have influenced trade. They may explain why, more than 50 years after their independence, former
French SSA colonies still trade more with their former colonizer than other African former colonies
(de Sousa and Lochard, 2012). To the best of our knowledge, the impacts of FAR on French-African
trade have never been explored at least in a comprehensive empirical manner. Little explored in
economics, a large literature deals with this issue in political sciences. Yet, Franco-African relations
are an area where objective and scientific knowledge is still relatively scarce. The aim of this paper is
twofold. First, it intends to test whether FAR distorted French exports towards SSA former French
colonies and to isolate the products that were the most affected. Second, it aims at explaining the
drivers of this potential Franco-African trade gap.
To examine the consequences on trade of FAR, we use data for bilateral aggregated and sectoral
exports of France with 188 partner countries over the period 1960-20072. Aggregate trade data are
taken from the International Monetary Funds Direction of Trade Statistics (DOTS) and sectoral
1As opposed to intra-state or inter-state wars which impact on trade as been studied by Martinet al., 2008 for instance)
21962 for sectoral data
trade data, at the four-digit level, come from commodity trade statistics database of the United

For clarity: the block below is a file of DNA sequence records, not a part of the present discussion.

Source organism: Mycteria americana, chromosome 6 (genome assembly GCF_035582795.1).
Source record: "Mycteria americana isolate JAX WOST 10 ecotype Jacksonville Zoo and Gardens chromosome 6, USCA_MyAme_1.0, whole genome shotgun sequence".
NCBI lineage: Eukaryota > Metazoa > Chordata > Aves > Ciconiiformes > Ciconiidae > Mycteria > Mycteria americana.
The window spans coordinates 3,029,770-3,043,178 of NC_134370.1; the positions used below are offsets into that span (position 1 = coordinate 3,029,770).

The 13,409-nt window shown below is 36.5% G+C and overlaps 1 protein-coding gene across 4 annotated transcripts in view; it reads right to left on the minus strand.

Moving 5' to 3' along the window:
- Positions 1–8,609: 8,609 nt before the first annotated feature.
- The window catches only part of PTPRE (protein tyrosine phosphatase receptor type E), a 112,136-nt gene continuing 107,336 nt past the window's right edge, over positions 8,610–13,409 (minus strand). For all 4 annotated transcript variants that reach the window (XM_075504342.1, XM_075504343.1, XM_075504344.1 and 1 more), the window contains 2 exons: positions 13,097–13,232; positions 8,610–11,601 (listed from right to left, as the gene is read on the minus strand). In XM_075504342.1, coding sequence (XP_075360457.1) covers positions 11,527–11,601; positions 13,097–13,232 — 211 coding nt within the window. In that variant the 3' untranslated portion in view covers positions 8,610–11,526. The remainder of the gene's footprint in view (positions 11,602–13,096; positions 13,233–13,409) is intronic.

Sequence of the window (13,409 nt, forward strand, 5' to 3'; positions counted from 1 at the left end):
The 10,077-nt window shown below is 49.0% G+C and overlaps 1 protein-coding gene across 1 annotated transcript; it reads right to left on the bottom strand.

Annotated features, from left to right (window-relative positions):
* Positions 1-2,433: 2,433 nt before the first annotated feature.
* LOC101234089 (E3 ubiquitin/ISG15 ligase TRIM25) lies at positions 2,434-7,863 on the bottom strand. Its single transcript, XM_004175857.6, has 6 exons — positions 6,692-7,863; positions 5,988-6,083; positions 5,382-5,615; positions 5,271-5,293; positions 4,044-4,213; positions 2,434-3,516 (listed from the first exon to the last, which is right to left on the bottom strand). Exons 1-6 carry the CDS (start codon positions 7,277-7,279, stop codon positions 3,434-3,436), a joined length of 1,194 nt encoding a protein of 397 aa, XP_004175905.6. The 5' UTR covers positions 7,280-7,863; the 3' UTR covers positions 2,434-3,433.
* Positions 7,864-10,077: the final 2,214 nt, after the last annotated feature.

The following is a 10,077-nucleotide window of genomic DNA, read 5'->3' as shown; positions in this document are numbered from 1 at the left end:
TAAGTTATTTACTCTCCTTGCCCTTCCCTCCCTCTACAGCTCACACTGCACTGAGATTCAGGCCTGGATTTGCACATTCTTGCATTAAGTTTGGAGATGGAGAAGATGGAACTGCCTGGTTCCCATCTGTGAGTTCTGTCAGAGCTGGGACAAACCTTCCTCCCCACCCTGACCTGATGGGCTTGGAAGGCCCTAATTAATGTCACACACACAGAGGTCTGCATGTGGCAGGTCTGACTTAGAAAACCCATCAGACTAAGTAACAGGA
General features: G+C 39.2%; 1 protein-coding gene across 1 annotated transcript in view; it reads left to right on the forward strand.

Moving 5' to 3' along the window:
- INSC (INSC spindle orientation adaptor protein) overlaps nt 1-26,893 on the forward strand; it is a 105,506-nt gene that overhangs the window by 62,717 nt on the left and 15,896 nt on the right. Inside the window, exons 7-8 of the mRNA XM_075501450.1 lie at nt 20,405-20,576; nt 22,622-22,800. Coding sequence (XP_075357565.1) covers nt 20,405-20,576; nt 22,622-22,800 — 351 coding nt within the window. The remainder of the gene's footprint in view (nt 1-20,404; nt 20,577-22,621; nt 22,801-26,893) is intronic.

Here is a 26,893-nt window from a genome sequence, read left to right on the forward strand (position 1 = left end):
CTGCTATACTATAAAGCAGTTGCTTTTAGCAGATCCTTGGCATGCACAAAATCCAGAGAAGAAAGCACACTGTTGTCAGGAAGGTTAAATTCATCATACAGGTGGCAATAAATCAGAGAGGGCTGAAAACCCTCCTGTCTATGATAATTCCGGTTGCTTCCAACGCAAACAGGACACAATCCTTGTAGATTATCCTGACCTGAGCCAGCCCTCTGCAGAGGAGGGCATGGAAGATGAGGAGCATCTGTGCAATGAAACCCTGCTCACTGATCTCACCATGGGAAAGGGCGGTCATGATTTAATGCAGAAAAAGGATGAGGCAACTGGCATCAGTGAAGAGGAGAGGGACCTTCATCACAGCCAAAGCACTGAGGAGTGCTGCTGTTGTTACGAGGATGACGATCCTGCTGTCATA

Nations Statistics Division (UN Comtrade). In addition to disentangle the drivers of this FAR effect
on trade, we gathered a bunch of data on development assistance, migration, military interventions,
or on political proximity as well as original data on inter-personal ties between French and African
officials. The later is approximated by bilateral visits of top-level officials between France and
foreign countries collected from the French Ministry of Foreign Affairs.
We find that FAR distorted French exports in favor of its former SSA colonies. Indeed, our
results indicate that France exported significantly more to its former SSA colonies, as compared
to other countries, whether they be in development or other former French colonies. This extra-
trade between France and its former SSA colonies closely reflects the twists and turns of the
FAR. For example, the gap started to narrow when FAR began to fall apart at end of the 1980s.